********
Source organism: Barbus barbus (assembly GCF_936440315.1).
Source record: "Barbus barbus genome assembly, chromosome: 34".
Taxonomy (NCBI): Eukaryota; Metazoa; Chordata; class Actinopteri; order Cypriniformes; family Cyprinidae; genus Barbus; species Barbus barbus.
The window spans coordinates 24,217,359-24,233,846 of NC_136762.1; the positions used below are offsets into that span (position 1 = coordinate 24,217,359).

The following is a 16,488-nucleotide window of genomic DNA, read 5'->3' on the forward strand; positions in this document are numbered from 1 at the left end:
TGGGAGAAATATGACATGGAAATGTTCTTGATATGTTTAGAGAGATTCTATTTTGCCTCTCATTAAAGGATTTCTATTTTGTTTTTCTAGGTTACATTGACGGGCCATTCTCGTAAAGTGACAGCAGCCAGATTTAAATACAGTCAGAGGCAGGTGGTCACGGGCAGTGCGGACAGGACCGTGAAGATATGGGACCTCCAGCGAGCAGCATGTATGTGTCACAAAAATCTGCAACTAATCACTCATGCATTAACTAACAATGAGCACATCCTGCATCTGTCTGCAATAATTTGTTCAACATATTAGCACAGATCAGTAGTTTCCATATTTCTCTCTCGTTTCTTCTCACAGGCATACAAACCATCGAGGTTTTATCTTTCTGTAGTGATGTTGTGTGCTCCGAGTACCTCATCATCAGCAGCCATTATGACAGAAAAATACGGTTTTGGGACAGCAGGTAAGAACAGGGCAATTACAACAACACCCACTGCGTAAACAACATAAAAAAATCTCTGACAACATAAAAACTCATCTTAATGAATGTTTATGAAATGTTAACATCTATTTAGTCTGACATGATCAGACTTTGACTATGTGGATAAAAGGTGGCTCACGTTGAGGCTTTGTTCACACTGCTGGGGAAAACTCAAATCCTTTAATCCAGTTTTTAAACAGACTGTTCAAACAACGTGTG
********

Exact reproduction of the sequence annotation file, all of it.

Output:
Source organism: Barbus barbus (assembly GCF_936440315.1).
Source record: "Barbus barbus genome assembly, chromosome: 34".
Taxonomy (NCBI): Eukaryota; Metazoa; Chordata; class Actinopteri; order Cypriniformes; family Cyprinidae; genus Barbus; species Barbus barbus.
The window spans coordinates 24,217,359-24,233,846 of NC_136762.1; the positions used below are offsets into that span (position 1 = coordinate 24,217,359).

The following is a 16,488-nucleotide window of genomic DNA, read 5'->3' on the forward strand; positions in this document are numbered from 1 at the left end:
TGGGAGAAATATGACATGGAAATGTTCTTGATATGTTTAGAGAGATTCTATTTTGCCTCTCATTAAAGGATTTCTATTTTGTTTTTCTAGGTTACATTGACGGGCCATTCTCGTAAAGTGACAGCAGCCAGATTTAAATACAGTCAGAGGCAGGTGGTCACGGGCAGTGCGGACAGGACCGTGAAGATATGGGACCTCCAGCGAGCAGCATGTATGTGTCACAAAAATCTGCAACTAATCACTCATGCATTAACTAACAATGAGCACATCCTGCATCTGTCTGCAATAATTTGTTCAACATATTAGCACAGATCAGTAGTTTCCATATTTCTCTCTCGTTTCTTCTCACAGGCATACAAACCATCGAGGTTTTATCTTTCTGTAGTGATGTTGTGTGCTCCGAGTACCTCATCATCAGCAGCCATTATGACAGAAAAATACGGTTTTGGGACAGCAGGTAAGAACAGGGCAATTACAACAACACCCACTGCGTAAACAACATAAAAAAATCTCTGACAACATAAAAACTCATCTTAATGAATGTTTATGAAATGTTAACATCTATTTAGTCTGACATGATCAGACTTTGACTATGTGGATAAAAGGTGGCTCACGTTGAGGCTTTGTTCACACTGCTGGGGAAAACTCAAATCCTTTAATCCAGTTTTTAAACAGACTGTTCAAACAACGTGTG